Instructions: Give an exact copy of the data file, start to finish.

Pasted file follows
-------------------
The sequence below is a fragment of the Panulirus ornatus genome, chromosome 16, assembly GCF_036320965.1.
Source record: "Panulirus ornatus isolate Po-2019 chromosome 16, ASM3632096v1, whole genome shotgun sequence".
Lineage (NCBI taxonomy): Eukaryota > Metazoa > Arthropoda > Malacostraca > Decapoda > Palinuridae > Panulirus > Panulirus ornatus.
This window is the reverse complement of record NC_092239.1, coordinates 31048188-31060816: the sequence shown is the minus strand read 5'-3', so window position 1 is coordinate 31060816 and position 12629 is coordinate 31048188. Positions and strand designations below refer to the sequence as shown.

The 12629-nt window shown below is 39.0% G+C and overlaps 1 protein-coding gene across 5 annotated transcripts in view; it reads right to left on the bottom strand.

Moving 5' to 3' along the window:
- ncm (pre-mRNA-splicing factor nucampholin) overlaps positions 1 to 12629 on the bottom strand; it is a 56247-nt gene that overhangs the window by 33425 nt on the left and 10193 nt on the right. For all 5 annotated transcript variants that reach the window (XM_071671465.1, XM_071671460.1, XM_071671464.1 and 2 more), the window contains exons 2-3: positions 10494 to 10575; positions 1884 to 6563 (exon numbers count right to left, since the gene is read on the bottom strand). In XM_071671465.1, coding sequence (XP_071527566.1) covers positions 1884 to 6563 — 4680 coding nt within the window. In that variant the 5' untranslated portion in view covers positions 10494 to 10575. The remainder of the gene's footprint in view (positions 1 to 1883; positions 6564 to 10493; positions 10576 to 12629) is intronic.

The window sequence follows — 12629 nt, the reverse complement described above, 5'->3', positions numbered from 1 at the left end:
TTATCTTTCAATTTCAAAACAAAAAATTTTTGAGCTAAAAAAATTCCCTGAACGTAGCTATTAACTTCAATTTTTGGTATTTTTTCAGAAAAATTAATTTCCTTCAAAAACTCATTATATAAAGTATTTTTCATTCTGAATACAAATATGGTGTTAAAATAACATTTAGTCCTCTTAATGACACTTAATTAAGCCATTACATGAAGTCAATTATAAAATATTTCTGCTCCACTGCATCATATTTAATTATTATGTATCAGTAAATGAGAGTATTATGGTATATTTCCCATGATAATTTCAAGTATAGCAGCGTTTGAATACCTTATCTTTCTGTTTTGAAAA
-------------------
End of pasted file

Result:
The sequence below is a fragment of the Panulirus ornatus genome, chromosome 16, assembly GCF_036320965.1.
Source record: "Panulirus ornatus isolate Po-2019 chromosome 16, ASM3632096v1, whole genome shotgun sequence".
Lineage (NCBI taxonomy): Eukaryota > Metazoa > Arthropoda > Malacostraca > Decapoda > Palinuridae > Panulirus > Panulirus ornatus.
This window is the reverse complement of record NC_092239.1, coordinates 31048188-31060816: the sequence shown is the minus strand read 5'-3', so window position 1 is coordinate 31060816 and position 12629 is coordinate 31048188. Positions and strand designations below refer to the sequence as shown.

The 12629-nt window shown below is 39.0% G+C and overlaps 1 protein-coding gene across 5 annotated transcripts in view; it reads right to left on the bottom strand.

Moving 5' to 3' along the window:
- ncm (pre-mRNA-splicing factor nucampholin) overlaps positions 1 to 12629 on the bottom strand; it is a 56247-nt gene that overhangs the window by 33425 nt on the left and 10193 nt on the right. For all 5 annotated transcript variants that reach the window (XM_071671465.1, XM_071671460.1, XM_071671464.1 and 2 more), the window contains exons 2-3: positions 10494 to 10575; positions 1884 to 6563 (exon numbers count right to left, since the gene is read on the bottom strand). In XM_071671465.1, coding sequence (XP_071527566.1) covers positions 1884 to 6563 — 4680 coding nt within the window. In that variant the 5' untranslated portion in view covers positions 10494 to 10575. The remainder of the gene's footprint in view (positions 1 to 1883; positions 6564 to 10493; positions 10576 to 12629) is intronic.

The window sequence follows — 12629 nt, the reverse complement described above, 5'->3', positions numbered from 1 at the left end:
TTATCTTTCAATTTCAAAACAAAAAATTTTTGAGCTAAAAAAATTCCCTGAACGTAGCTATTAACTTCAATTTTTGGTATTTTTTCAGAAAAATTAATTTCCTTCAAAAACTCATTATATAAAGTATTTTTCATTCTGAATACAAATATGGTGTTAAAATAACATTTAGTCCTCTTAATGACACTTAATTAAGCCATTACATGAAGTCAATTATAAAATATTTCTGCTCCACTGCATCATATTTAATTATTATGTATCAGTAAATGAGAGTATTATGGTATATTTCCCATGATAATTTCAAGTATAGCAGCGTTTGAATACCTTATCTTTCTGTTTTGAAAA